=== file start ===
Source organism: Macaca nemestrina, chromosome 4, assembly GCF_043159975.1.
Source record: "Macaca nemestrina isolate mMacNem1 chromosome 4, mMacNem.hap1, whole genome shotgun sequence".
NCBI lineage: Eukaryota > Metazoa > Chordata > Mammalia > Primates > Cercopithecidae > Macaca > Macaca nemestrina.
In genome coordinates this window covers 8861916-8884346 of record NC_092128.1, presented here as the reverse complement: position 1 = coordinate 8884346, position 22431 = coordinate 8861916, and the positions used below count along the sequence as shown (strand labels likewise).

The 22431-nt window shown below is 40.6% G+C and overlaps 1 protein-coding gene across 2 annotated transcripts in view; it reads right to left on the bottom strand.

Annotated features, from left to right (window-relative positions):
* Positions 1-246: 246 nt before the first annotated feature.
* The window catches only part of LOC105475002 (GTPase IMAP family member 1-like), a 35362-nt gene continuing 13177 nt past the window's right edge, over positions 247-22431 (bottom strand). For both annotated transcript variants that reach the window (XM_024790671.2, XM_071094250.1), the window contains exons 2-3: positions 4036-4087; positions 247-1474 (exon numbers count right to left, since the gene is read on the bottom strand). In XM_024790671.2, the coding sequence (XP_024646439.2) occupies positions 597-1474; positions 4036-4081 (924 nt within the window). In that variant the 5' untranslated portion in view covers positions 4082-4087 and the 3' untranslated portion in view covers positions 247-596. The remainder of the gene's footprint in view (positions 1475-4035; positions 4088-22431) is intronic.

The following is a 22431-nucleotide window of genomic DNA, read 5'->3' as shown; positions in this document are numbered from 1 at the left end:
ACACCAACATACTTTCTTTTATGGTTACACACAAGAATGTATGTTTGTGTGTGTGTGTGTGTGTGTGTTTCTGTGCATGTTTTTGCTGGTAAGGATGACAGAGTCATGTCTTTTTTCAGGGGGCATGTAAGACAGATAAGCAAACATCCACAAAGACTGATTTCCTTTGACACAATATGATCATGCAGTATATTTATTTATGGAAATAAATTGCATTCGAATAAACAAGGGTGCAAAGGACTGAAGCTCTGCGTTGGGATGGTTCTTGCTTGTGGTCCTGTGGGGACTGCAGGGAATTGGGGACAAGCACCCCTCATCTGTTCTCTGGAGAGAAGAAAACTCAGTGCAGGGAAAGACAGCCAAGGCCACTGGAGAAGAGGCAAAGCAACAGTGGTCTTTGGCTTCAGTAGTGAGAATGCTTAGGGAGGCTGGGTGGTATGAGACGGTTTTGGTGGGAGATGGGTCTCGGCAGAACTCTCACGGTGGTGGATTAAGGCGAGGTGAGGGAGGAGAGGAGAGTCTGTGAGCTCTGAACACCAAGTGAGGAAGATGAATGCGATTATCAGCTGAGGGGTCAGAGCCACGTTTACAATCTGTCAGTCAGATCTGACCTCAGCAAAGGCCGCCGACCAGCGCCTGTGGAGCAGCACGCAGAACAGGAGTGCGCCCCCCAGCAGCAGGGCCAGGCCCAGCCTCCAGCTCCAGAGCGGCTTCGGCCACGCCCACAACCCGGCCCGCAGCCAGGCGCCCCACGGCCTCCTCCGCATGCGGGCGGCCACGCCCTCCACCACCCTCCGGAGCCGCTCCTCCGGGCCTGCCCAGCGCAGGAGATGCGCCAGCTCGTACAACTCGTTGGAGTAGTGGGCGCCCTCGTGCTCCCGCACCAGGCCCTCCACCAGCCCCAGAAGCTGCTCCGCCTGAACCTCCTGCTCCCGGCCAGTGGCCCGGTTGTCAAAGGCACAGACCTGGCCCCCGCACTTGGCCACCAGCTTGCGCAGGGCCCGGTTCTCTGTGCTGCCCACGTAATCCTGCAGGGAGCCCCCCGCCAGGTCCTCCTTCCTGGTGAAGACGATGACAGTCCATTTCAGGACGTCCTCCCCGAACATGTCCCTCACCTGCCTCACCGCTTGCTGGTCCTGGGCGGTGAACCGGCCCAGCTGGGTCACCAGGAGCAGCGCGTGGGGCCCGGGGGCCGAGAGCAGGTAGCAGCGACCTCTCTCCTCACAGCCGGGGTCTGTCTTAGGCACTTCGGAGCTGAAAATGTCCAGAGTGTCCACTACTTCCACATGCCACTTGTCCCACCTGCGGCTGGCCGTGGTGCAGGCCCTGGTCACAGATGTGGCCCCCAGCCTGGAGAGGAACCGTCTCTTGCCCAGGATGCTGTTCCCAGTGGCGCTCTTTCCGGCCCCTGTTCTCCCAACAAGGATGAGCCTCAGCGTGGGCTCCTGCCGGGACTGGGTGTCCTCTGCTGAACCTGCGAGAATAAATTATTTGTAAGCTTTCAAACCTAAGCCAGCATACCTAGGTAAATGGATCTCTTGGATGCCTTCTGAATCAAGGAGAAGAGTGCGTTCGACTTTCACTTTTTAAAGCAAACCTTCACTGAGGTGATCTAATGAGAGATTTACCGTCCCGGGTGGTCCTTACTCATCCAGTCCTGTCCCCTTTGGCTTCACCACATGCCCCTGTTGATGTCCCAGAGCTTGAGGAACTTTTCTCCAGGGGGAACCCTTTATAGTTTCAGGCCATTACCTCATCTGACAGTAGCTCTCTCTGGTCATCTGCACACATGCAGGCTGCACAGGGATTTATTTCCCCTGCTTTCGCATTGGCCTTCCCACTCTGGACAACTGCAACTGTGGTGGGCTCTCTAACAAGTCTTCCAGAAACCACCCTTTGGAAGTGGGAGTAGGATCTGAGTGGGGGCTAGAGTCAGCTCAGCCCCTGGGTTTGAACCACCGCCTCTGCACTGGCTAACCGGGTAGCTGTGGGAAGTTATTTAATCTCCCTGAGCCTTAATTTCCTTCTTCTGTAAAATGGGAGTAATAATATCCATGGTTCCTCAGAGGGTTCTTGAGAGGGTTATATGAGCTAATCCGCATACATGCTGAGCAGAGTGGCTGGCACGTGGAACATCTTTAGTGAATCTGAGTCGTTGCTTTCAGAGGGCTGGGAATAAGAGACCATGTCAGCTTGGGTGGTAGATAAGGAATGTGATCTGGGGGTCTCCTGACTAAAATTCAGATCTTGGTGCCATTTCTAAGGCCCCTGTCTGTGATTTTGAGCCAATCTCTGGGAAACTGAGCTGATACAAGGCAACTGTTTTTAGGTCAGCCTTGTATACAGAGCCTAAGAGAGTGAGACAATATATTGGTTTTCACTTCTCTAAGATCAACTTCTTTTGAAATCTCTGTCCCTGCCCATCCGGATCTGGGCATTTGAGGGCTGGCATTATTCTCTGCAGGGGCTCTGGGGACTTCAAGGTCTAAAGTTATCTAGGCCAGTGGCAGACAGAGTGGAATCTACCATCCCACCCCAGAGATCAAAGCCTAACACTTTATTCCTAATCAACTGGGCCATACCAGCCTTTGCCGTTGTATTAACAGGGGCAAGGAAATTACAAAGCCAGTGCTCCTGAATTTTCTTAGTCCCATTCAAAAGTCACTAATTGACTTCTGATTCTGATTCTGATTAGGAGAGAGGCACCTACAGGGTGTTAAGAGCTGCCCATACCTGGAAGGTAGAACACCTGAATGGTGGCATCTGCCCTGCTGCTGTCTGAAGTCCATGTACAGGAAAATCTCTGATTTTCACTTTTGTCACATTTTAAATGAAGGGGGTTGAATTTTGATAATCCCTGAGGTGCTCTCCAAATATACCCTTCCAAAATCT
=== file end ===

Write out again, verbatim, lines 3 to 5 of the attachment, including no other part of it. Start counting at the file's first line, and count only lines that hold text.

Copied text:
NCBI lineage: Eukaryota > Metazoa > Chordata > Mammalia > Primates > Cercopithecidae > Macaca > Macaca nemestrina.
In genome coordinates this window covers 8861916-8884346 of record NC_092128.1, presented here as the reverse complement: position 1 = coordinate 8884346, position 22431 = coordinate 8861916, and the positions used below count along the sequence as shown (strand labels likewise).

The 22431-nt window shown below is 40.6% G+C and overlaps 1 protein-coding gene across 2 annotated transcripts in view; it reads right to left on the bottom strand.